America’s Great Recession may have a silver lining. States facing revenue shortfalls are being forced to re-evaluate the astronomical incarceration rates that make the United States the prison capital of the world.
Paradoxically, the “land of the free” has more people living behind bars than China, Russia, or other hardline regimes, 737 inmates per 100,000 of total population. Many of these jailbirds are non-violent offenders sentenced on drug-related charges. Many of them are mentally ill, warehoused rather than treated. And disproportionate numbers of them are poor and black. Confined to a cage for years, these men and women are torn from their families, isolated and from their communities, and tutored by the professional thugs who are there for more violent crimes. This is not only a disgrace and human tragedy, but a huge waste of taxpayer’s money.
Lovely little Vermont, one of the safest, most sheltered backwaters anywhere, saw its prison population double between 1996 and 2006, shooting up 80% as national incarceration rates climbed just 18% over the same decade. Prison spending in the budget-strapped state rose more steeply than the slope of Mt. Mansfield, a 45 degree incline.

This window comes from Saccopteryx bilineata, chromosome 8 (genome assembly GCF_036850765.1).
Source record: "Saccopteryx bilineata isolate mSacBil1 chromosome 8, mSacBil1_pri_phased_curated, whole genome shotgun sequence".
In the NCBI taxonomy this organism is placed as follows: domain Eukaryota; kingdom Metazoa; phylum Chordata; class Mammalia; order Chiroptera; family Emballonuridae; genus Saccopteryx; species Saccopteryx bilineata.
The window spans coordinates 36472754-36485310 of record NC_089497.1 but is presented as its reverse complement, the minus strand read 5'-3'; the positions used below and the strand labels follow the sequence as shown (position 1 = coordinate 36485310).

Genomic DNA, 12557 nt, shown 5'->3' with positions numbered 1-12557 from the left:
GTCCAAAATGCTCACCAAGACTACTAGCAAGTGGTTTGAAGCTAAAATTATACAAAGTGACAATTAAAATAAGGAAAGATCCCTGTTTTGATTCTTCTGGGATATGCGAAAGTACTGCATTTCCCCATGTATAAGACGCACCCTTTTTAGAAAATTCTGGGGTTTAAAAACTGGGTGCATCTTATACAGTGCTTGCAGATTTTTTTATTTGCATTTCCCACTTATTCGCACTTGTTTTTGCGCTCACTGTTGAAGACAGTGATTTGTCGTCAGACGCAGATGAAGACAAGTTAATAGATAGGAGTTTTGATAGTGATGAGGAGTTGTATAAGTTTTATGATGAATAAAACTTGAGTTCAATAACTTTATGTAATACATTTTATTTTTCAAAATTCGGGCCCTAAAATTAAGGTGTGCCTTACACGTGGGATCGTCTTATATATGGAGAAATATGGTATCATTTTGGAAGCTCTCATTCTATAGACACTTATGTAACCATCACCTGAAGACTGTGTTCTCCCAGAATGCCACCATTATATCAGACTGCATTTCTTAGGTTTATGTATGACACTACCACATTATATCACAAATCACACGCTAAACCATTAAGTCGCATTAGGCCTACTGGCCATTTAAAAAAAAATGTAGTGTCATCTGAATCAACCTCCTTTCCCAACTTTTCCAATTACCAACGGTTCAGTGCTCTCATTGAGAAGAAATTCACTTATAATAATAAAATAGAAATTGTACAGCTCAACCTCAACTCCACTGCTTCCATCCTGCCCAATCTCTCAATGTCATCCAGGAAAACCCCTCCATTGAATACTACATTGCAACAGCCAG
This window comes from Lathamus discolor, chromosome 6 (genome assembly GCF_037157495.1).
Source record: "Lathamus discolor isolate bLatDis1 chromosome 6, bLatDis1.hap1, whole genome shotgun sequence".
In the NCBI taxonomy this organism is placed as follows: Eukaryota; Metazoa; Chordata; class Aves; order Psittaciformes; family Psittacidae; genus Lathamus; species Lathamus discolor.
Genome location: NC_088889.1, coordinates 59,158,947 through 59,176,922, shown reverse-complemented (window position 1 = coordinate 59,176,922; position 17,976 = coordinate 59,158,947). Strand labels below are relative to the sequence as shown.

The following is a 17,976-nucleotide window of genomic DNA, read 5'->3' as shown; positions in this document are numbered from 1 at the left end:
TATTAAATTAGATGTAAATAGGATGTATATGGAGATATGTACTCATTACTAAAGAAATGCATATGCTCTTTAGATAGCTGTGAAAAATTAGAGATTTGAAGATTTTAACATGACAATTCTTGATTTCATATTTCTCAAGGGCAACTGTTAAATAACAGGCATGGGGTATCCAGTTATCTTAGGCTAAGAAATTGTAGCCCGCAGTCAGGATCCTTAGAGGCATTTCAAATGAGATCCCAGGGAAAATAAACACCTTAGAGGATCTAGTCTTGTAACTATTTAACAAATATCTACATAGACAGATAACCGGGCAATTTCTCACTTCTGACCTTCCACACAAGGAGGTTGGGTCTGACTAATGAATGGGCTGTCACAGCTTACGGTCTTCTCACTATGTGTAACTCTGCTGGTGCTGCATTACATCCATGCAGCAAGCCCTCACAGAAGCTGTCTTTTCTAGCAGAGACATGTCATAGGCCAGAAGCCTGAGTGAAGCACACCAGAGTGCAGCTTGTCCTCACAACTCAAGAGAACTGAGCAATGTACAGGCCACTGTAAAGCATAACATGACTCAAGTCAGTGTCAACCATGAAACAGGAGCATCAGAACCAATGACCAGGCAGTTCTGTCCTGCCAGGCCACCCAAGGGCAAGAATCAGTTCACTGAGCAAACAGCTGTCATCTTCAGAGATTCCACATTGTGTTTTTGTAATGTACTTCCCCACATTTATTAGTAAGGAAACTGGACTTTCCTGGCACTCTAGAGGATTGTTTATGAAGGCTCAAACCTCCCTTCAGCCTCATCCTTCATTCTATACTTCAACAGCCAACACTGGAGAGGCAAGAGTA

Yesterday, however, the Governor’s office released a report recommending Vermont’s prisons reduce their numbers--that furloughs be expanded and more home supervision substitute for jail time. It’s a step in the right direction and long overdue. A report prepared in 2008 showed it costs over $45,000 a year to keep an inmate locked up in the Green Mountain State. That’s about the cost of tuition, room and board at an Ivy League College.
Economic hard times are causing Americans everywhere to re-evaluate their spending. If this round of belt-tightening can push the United States toward a saner prison policy, it will almost be worth a bust in the business cycle.
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